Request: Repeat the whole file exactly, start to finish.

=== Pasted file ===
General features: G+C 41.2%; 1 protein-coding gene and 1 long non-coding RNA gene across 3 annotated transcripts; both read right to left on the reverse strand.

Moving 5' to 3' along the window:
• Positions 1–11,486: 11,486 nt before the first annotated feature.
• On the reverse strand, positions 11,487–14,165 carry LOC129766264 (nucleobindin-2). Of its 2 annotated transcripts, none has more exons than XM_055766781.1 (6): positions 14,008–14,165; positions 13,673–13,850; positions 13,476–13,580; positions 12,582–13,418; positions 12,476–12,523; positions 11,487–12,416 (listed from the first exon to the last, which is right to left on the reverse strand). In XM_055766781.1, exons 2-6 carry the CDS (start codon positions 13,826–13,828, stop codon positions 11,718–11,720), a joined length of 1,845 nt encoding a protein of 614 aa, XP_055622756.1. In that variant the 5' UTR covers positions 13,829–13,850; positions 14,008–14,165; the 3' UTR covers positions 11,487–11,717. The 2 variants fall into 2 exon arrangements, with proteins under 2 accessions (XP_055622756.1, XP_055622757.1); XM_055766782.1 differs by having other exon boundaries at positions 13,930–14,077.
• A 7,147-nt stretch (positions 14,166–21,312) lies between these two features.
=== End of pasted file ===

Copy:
General features: G+C 41.2%; 1 protein-coding gene and 1 long non-coding RNA gene across 3 annotated transcripts; both read right to left on the reverse strand.

Moving 5' to 3' along the window:
• Positions 1–11,486: 11,486 nt before the first annotated feature.
• On the reverse strand, positions 11,487–14,165 carry LOC129766264 (nucleobindin-2). Of its 2 annotated transcripts, none has more exons than XM_055766781.1 (6): positions 14,008–14,165; positions 13,673–13,850; positions 13,476–13,580; positions 12,582–13,418; positions 12,476–12,523; positions 11,487–12,416 (listed from the first exon to the last, which is right to left on the reverse strand). In XM_055766781.1, exons 2-6 carry the CDS (start codon positions 13,826–13,828, stop codon positions 11,718–11,720), a joined length of 1,845 nt encoding a protein of 614 aa, XP_055622756.1. In that variant the 5' UTR covers positions 13,829–13,850; positions 14,008–14,165; the 3' UTR covers positions 11,487–11,717. The 2 variants fall into 2 exon arrangements, with proteins under 2 accessions (XP_055622756.1, XP_055622757.1); XM_055766782.1 differs by having other exon boundaries at positions 13,930–14,077.
• A 7,147-nt stretch (positions 14,166–21,312) lies between these two features.